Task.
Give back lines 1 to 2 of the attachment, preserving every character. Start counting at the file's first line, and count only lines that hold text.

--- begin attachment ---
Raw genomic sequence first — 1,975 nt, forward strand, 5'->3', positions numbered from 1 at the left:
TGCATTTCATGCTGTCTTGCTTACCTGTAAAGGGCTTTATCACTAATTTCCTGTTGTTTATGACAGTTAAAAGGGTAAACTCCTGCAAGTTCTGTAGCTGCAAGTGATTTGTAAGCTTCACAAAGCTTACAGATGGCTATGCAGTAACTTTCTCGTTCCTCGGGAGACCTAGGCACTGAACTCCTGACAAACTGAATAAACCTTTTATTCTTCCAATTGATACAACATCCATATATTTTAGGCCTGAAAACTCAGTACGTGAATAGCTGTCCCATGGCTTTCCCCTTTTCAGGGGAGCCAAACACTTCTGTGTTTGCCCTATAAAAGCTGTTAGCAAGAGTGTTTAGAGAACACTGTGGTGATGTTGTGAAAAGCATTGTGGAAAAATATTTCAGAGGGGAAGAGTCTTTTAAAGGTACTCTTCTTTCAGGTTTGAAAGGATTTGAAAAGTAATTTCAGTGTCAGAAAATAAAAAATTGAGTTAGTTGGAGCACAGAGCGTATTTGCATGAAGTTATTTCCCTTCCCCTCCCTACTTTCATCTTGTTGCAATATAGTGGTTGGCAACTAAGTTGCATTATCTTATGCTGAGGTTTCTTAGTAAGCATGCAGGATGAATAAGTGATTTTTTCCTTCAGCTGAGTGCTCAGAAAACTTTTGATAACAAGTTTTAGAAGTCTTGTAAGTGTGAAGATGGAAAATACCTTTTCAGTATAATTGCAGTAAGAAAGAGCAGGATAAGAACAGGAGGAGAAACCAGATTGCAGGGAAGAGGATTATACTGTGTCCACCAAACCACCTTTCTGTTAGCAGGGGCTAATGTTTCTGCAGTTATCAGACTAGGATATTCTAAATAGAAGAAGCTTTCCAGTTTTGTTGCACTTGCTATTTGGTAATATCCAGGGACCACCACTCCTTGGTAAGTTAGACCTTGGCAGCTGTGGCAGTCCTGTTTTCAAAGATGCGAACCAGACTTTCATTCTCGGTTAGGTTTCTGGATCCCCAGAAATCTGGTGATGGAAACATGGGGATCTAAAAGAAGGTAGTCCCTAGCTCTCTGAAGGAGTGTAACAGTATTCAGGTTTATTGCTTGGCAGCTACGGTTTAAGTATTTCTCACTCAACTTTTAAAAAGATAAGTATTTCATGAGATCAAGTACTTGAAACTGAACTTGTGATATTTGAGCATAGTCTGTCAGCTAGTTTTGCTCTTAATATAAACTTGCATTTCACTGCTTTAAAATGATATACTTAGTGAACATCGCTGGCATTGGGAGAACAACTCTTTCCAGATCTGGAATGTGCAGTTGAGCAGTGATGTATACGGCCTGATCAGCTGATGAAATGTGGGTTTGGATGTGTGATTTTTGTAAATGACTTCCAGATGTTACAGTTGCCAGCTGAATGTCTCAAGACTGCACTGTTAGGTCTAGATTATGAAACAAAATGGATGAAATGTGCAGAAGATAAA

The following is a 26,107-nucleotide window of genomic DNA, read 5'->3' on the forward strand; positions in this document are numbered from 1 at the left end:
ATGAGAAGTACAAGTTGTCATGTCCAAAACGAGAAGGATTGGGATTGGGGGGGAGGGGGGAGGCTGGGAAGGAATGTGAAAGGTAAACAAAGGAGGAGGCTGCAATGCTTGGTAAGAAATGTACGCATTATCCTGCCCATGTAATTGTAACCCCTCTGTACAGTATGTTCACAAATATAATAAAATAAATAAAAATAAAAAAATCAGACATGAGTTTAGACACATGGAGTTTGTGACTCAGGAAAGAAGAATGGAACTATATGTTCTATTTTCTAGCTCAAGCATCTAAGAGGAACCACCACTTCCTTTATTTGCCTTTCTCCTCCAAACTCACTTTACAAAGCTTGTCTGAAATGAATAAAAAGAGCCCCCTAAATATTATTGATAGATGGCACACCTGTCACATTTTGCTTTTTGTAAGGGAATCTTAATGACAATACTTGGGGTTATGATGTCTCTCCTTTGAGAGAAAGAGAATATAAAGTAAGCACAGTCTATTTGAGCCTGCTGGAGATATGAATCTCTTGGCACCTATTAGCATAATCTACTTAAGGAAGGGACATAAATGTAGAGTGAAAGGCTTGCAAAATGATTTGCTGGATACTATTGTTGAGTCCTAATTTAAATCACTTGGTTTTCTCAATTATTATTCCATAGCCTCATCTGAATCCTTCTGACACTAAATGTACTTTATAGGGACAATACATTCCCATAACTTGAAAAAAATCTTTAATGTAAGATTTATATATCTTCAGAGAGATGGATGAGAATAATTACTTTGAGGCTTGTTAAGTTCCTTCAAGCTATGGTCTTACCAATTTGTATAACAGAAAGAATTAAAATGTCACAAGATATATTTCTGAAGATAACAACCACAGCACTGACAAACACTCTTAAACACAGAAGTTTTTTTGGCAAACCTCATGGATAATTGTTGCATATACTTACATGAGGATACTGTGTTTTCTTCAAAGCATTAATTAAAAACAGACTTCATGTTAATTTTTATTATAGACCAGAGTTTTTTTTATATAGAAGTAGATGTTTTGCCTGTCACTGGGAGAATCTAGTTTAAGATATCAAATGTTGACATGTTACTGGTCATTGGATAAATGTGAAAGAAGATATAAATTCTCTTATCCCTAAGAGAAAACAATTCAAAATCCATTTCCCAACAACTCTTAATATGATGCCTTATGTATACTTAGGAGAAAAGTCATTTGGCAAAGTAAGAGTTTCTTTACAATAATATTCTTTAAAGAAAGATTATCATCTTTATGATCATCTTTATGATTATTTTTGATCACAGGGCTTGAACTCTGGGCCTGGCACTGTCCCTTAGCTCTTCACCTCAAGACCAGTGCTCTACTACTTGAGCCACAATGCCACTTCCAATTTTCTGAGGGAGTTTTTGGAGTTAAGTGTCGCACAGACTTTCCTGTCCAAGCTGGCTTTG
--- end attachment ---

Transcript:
Raw genomic sequence first — 1,975 nt, forward strand, 5'->3', positions numbered from 1 at the left:
TGCATTTCATGCTGTCTTGCTTACCTGTAAAGGGCTTTATCACTAATTTCCTGTTGTTTATGACAGTTAAAAGGGTAAACTCCTGCAAGTTCTGTAGCTGCAAGTGATTTGTAAGCTTCACAAAGCTTACAGATGGCTATGCAGTAACTTTCTCGTTCCTCGGGAGACCTAGGCACTGAACTCCTGACAAACTGAATAAACCTTTTATTCTTCCAATTGATACAACATCCATATATTTTAGGCCTGAAAACTCAGTACGTGAATAGCTGTCCCATGGCTTTCCCCTTTTCAGGGGAGCCAAACACTTCTGTGTTTGCCCTATAAAAGCTGTTAGCAAGAGTGTTTAGAGAACACTGTGGTGATGTTGTGAAAAGCATTGTGGAAAAATATTTCAGAGGGGAAGAGTCTTTTAAAGGTACTCTTCTTTCAGGTTTGAAAGGATTTGAAAAGTAATTTCAGTGTCAGAAAATAAAAAATTGAGTTAGTTGGAGCACAGAGCGTATTTGCATGAAGTTATTTCCCTTCCCCTCCCTACTTTCATCTTGTTGCAATATAGTGGTTGGCAACTAAGTTGCATTATCTTATGCTGAGGTTTCTTAGTAAGCATGCAGGATGAATAAGTGATTTTTTCCTTCAGCTGAGTGCTCAGAAAACTTTTGATAACAAGTTTTAGAAGTCTTGTAAGTGTGAAGATGGAAAATACCTTTTCAGTATAATTGCAGTAAGAAAGAGCAGGATAAGAACAGGAGGAGAAACCAGATTGCAGGGAAGAGGATTATACTGTGTCCACCAAACCACCTTTCTGTTAGCAGGGGCTAATGTTTCTGCAGTTATCAGACTAGGATATTCTAAATAGAAGAAGCTTTCCAGTTTTGTTGCACTTGCTATTTGGTAATATCCAGGGACCACCACTCCTTGGTAAGTTAGACCTTGGCAGCTGTGGCAGTCCTGTTTTCAAAGATGCGAACCAGACTTTCATTCTCGGTTAGGTTTCTGGATCCCCAGAAATCTGGTGATGGAAACATGGGGATCTAAAAGAAGGTAGTCCCTAGCTCTCTGAAGGAGTGTAACAGTATTCAGGTTTATTGCTTGGCAGCTACGGTTTAAGTATTTCTCACTCAACTTTTAAAAAGATAAGTATTTCATGAGATCAAGTACTTGAAACTGAACTTGTGATATTTGAGCATAGTCTGTCAGCTAGTTTTGCTCTTAATATAAACTTGCATTTCACTGCTTTAAAATGATATACTTAGTGAACATCGCTGGCATTGGGAGAACAACTCTTTCCAGATCTGGAATGTGCAGTTGAGCAGTGATGTATACGGCCTGATCAGCTGATGAAATGTGGGTTTGGATGTGTGATTTTTGTAAATGACTTCCAGATGTTACAGTTGCCAGCTGAATGTCTCAAGACTGCACTGTTAGGTCTAGATTATGAAACAAAATGGATGAAATGTGCAGAAGATAAA